Norwich Mustard

Norwich Mustard, keeping the city’s heritage industry in production

Organisation type

Shop and café


Hampstead Norreys, Berkshire

Since 1858, Norwich has been the home of mustard but in January 2018, Unilever, which now owns Colman’s announced that they were moving the production of the condiment to Burton-on-Trent and Germany.

The people of Norwich were greatly disappointed, with some commenting that a piece of Norwich history had gone. Even Stephen Fry tweeted “Norwich without Colman’s? Take the Tower from London, the Royal Shakespeare Company from Stratford and the potteries from Stoke, but leave our mustard in the fine city.”

A group of local people came up with an idea to start their own cooperative community business, called Norwich Mustard to carry on mustard production and also the social innovations that Colman’s brought to the city. The seed was sown, and word quickly began to spread to the people of Norwich who responded with donations to a Crowdfunder UK campaign, after the story was covered on the BBC.

Norwich Mustard are now set up as a cooperative, selling their mustard online, in shops across Norfolk and at fairs.

How did they do it?

An idea that cut the mustard – the community business ensuring that Norwich doesn’t lose it’s spicy identity after Colman’s relocated from the city it called home for nearly 200 years.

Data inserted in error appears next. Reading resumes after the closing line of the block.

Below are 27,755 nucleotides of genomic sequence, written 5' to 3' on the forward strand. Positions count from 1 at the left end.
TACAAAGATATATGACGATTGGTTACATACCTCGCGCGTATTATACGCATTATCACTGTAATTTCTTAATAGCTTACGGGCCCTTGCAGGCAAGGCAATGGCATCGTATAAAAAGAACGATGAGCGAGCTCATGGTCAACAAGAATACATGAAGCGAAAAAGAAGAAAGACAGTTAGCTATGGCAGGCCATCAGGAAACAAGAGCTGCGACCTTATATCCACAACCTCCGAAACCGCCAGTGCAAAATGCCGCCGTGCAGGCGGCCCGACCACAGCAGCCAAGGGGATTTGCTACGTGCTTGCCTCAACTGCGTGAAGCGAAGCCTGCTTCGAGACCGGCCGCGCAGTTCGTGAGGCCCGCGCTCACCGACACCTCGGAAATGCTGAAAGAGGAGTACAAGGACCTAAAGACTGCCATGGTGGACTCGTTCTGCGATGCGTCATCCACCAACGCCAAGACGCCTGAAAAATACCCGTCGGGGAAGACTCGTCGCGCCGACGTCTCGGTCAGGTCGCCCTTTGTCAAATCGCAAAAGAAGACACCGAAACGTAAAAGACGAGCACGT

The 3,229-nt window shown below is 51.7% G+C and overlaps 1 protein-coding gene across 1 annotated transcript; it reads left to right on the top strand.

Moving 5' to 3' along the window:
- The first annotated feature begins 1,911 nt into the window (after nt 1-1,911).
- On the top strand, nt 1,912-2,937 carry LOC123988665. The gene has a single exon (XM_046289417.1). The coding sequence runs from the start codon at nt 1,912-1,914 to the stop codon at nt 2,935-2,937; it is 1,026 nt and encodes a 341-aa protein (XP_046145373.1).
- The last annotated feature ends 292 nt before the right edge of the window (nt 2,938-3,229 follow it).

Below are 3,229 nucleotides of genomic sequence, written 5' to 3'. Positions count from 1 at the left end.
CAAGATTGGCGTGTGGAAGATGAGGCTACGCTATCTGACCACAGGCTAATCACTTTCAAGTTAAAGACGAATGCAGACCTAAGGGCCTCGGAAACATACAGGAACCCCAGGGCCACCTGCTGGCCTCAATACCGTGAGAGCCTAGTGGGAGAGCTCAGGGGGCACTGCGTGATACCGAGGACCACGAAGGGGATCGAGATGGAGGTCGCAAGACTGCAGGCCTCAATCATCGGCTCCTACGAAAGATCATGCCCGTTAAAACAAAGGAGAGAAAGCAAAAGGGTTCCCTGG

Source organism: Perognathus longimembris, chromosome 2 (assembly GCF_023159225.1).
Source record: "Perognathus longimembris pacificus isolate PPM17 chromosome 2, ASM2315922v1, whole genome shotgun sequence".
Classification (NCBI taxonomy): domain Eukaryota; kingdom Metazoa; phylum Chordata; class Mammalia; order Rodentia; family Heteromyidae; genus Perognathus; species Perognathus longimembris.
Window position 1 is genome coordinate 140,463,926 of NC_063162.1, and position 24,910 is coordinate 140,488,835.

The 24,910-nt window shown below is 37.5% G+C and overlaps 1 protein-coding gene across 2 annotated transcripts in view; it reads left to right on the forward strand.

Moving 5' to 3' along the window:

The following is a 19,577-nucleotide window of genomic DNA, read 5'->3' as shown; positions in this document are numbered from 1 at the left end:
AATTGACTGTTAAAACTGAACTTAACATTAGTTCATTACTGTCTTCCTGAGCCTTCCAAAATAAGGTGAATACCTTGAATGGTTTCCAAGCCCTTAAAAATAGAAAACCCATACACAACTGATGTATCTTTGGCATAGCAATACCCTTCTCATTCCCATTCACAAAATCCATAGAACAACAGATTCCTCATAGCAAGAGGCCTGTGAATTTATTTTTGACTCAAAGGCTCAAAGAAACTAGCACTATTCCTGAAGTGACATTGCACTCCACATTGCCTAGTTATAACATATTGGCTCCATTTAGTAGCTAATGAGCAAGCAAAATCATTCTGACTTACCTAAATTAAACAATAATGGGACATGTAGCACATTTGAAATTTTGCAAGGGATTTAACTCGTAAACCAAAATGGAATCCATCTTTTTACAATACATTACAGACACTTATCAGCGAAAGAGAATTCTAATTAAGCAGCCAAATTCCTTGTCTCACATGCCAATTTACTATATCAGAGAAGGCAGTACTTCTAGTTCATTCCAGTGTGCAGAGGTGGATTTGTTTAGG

After one of the founding members Robert Ashton posted a video on LinkedIn, asking whether the people of Norwich were willing to do something about mustard production in their city, a campaign shortly followed. Local people had soon reached the £6000 target on, which was match funded through the Crowdmatch programme, by Power to Change. This grant ensured that Norwich Mustard could become a community-owned cooperative, giving the people who care about Norwich the chance to own shares in the business.

What is their social impact?

Norwich Mustard will provide job opportunities for local people, those who are furthest from the job market. With the help of retired mustard-makers, they will be teaching local people and the wider community new skills and experiences.

How is it community led?

People who care about Norwich’s history with mustard production will be joining the cooperative. Over 180 people donated to the campaign and volunteers are helping to make the dream of Norwich Mustard a reality.